# How do ideal sheaves behave on the special fibers of the projective line over the integers?

Let $X=\mathbb{P}^1_{\mathbb{Z}}$ and $Y\subset X$ be a local complete intersection of codimension two with Ideal sheaf $I_Y$.

(I'm mostly interested in the case where $Y$ is a single point $x$ lying over a prime $p$, i.e. $f(x)=p$, where $f: X \rightarrow Spec(\mathbb{Z})$, or a finite set of points, each lying over a different prime).

My question is: how does the restriction of $I_Y$ to a special fiber $\mathbb{P}^1_{\mathbb{F}_q}$ look like (for some prime q)? That is: can we describe the sheaf $I_{Y{|\mathbb{P}^1_{\mathbb{F}_q}}}=j^{*}I_Y$, where $j: \mathbb{P}^1_{\mathbb{F}_q} \rightarrow \mathbb{P}^1_{\mathbb{Z}}$?

If $Y$ is a point $x$ lying over $p$, then we have: $0\rightarrow I_Y \rightarrow \mathcal{O}_X \rightarrow k(x) \rightarrow 0$, let us assume $k(x)=\mathbb{F}_p$.

We have to look at $0\rightarrow \mathcal{T}or^1_\mathbb{Z}(k(x),\mathbb{F}_q)\rightarrow I_Y\otimes_{\mathbb{Z}}\mathbb{F}_q \rightarrow \mathcal{O}_X\otimes_{\mathbb{Z}}\mathbb{F}_q \rightarrow k(x)\otimes_{\mathbb{Z}}\mathbb{F}_q \rightarrow 0$. Now if $p\neq q$ this should give $I_Y\otimes_{\mathbb{Z}}\mathbb{F}_q \cong \mathcal{O}_X\otimes_{\mathbb{Z}}\mathbb{F}_q=\mathcal{O}_{\mathbb{P}^1_{\mathbb{F}_q}}$.

But i'm not able to see what happens for $q=p$. Do we possibly get the ideal sheaf of $x$ in $\mathbb{P}^1_{\mathbb{F}_p}$? Or something more complicated?

Background: Assume $E$ is a locally free sheaf of rank $2$ on $X$ sitting in an exact sequence $0\rightarrow \mathcal{O}_X(d)\rightarrow E \rightarrow I_Y \rightarrow 0$. Now i'm trying to understand the splitting types of $E$ on the special fibers $\mathbb{P}^1_{\mathbb{F}_p}$.

Or is it easier to compute $0\rightarrow \mathcal{T}or^1_\mathbb{Z}(I_Y,\mathbb{F}_q)\rightarrow \mathcal{O}_X(d)\otimes_{\mathbb{Z}}\mathbb{F}_q \rightarrow E\otimes_{\mathbb{Z}}\mathbb{F}_q \rightarrow I_Y\otimes_{\mathbb{Z}}\mathbb{F}_q \rightarrow 0$?

Edit: Using Will's answer we see that we can write $I_Y\otimes \mathbb{F}_q\rightarrow O_{\mathbb{P}^1_{\mathbb{F}_q}}(-1)\rightarrow 0$. This shows that we have: $E\otimes \mathbb{F}_q \rightarrow O_{\mathbb{P}^1_{\mathbb{F}_q}}(-1)\rightarrow 0$. Using that the degree is constant on $Spec(\mathbb{Z})$ we can compute that we have in fact $0\rightarrow O_{\mathbb{P}^1_{\mathbb{F}_q}}(d+1)\rightarrow E\otimes \mathbb{F}_q \rightarrow O_{\mathbb{P}^1_{\mathbb{F}_q}}(-1)\rightarrow 0$. Now we just have to compute some $Ext$ to see for which $d$ this already splits.

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If you consider the ideal $I_y=(x,p)$ and tensor with $\mathbb Z/p$, you get the module $(x,p)/( xp, p^2)$. On the other hand, the ideal of the point $x$ on $\mathbb A^1_{\mathbb F_p}$ is $x/(xp)$. The difference betweeen the two modules is that the first one contains $p/p^2$, where the second one doesn't. We can see that with your exact sequence, specialized to $k(x)=\mathbb F_p$ and $\mathbb F_q=\mathbb F_p$:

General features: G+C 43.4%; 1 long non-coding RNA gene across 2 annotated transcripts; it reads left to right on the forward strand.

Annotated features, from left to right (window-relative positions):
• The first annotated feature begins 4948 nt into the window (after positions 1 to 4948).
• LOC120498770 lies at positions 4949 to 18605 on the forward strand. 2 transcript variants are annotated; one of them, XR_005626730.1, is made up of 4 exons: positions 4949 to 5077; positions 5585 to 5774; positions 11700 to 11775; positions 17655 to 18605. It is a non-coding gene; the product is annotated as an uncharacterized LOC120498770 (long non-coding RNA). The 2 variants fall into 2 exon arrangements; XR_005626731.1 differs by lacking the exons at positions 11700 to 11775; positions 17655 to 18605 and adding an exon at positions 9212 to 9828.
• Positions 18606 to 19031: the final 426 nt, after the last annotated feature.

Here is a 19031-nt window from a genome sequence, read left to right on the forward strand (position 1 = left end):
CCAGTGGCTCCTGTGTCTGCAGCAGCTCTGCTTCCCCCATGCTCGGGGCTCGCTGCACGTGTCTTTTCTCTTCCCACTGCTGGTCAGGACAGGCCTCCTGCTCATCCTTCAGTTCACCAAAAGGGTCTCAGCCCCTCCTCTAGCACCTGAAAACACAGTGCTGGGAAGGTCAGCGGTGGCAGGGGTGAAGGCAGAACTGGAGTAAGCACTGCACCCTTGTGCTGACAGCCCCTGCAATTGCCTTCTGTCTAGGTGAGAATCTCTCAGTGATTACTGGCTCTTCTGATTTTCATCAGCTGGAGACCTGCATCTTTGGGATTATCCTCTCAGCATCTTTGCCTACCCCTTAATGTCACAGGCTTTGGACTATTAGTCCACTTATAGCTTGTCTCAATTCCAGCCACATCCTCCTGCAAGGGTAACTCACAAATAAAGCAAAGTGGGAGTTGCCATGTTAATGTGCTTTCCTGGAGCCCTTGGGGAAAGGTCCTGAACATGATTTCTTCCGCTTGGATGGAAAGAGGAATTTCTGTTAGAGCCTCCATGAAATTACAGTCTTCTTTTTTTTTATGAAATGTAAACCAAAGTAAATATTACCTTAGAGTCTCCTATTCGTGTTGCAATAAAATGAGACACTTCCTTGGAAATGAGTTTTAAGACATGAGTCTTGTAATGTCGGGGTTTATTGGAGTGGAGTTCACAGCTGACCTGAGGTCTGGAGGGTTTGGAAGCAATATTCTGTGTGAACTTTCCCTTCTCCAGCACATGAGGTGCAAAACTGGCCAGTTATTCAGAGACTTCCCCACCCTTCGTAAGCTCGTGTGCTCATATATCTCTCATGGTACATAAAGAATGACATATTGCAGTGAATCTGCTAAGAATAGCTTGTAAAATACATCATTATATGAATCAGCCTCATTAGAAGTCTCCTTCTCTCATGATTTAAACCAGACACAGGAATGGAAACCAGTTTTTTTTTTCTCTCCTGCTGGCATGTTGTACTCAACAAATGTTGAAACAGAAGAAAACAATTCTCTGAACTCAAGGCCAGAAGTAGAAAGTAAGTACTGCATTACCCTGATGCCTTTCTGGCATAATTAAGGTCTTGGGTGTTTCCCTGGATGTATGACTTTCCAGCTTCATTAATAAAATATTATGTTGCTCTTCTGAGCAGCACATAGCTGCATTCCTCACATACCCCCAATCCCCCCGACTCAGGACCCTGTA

$0 \to \mathcal Tor^1(\mathbb F_p, \mathbb F_p) \to I_Y \otimes_{\mathbb Z} \to \mathcal O_{\mathbb P^1_{\mathbb F_P} } \to \mathbb F_p \otimes_Z \mathbb F_p$

We have $\mathbb F_P \otimes_Z \mathbb F_p = \mathcal Tor^1(\mathbb F_p, \mathbb F_p) = \mathbb F_p$, so we have the exact sequence:

$0 \to \mathbb F_p \to I_Y \otimes_{\mathbb Z} \to \mathcal O_{\mathbb P^1_{\mathbb F_P} } \to \mathbb F_p$

The kernel of the third morphism is exactly the ideal sheaf of $x$ in $\mathbb P^1_{\mathbb F_p}$. So we see that the tensor product is the extension of this by an additional copy of $\mathbb F_p$. Note that this is not an ideal sheaf.

The case of a different ideal is directly analogous.

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Fantastic. In the other case we can write $O_Y=\oplus F_{p_i}$ for different primes $p_i$ and the same computation works. So we have an exact sequence $F_p\rightarrow I_Y\otimes F_p \rightarrow O(-1)$. Is it possible to choose $Y$ such that we get an exact sequence: $Tor(O_Y,F_{p_i})\rightarrow I_Y\otimes F_{p_i}\rightarrow O(-n_i)$ for finitely many primes $p_i$ with numbers $n_i$?. –  DonD Dec 6 '13 at 18:47
Yes. You just need to choose an ideal of degree $n_i$ in $\mathbb A^1_{\mathbb F_{p_i}}$. Then choose the ideal of elements that are in the $i$th ideal mod $p_i$. By the Chinese remainder theorem, adding conditions at $p_j$ for $j\neq i$ will not change the ideal modulo $p_i$, which was constructed to be $O(-n_i)$. –  Will Sawin Dec 7 '13 at 5:02
Very good. I accepted your answer, but unfortunately i don't have enough reputation to give a "+1". But this answer was really helpful. –  DonD Dec 7 '13 at 12:23